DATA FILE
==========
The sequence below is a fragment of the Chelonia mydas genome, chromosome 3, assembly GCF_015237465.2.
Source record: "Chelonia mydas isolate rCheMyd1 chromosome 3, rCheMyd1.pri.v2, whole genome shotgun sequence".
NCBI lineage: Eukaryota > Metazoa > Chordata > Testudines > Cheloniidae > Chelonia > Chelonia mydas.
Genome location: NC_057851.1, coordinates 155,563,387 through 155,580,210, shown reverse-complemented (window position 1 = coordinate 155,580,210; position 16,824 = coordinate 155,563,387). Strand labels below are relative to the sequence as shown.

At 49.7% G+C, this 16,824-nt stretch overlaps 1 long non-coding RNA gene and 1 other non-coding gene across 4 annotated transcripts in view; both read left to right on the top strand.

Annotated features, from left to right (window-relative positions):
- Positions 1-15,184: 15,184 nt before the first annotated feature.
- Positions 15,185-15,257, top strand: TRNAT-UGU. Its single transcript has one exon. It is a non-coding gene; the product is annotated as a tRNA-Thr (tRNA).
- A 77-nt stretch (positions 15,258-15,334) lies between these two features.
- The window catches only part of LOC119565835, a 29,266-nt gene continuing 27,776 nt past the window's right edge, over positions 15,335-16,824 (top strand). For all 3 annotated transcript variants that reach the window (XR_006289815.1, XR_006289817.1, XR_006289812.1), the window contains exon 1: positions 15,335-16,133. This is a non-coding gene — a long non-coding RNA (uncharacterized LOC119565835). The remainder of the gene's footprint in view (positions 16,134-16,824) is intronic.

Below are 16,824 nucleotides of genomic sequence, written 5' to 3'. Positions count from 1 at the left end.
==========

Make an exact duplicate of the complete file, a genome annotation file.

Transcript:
The sequence below is a fragment of the Chelonia mydas genome, chromosome 3, assembly GCF_015237465.2.
Source record: "Chelonia mydas isolate rCheMyd1 chromosome 3, rCheMyd1.pri.v2, whole genome shotgun sequence".
NCBI lineage: Eukaryota > Metazoa > Chordata > Testudines > Cheloniidae > Chelonia > Chelonia mydas.
Genome location: NC_057851.1, coordinates 155,563,387 through 155,580,210, shown reverse-complemented (window position 1 = coordinate 155,580,210; position 16,824 = coordinate 155,563,387). Strand labels below are relative to the sequence as shown.

At 49.7% G+C, this 16,824-nt stretch overlaps 1 long non-coding RNA gene and 1 other non-coding gene across 4 annotated transcripts in view; both read left to right on the top strand.

Annotated features, from left to right (window-relative positions):
- Positions 1-15,184: 15,184 nt before the first annotated feature.
- Positions 15,185-15,257, top strand: TRNAT-UGU. Its single transcript has one exon. It is a non-coding gene; the product is annotated as a tRNA-Thr (tRNA).
- A 77-nt stretch (positions 15,258-15,334) lies between these two features.
- The window catches only part of LOC119565835, a 29,266-nt gene continuing 27,776 nt past the window's right edge, over positions 15,335-16,824 (top strand). For all 3 annotated transcript variants that reach the window (XR_006289815.1, XR_006289817.1, XR_006289812.1), the window contains exon 1: positions 15,335-16,133. This is a non-coding gene — a long non-coding RNA (uncharacterized LOC119565835). The remainder of the gene's footprint in view (positions 16,134-16,824) is intronic.

Below are 16,824 nucleotides of genomic sequence, written 5' to 3'. Positions count from 1 at the left end.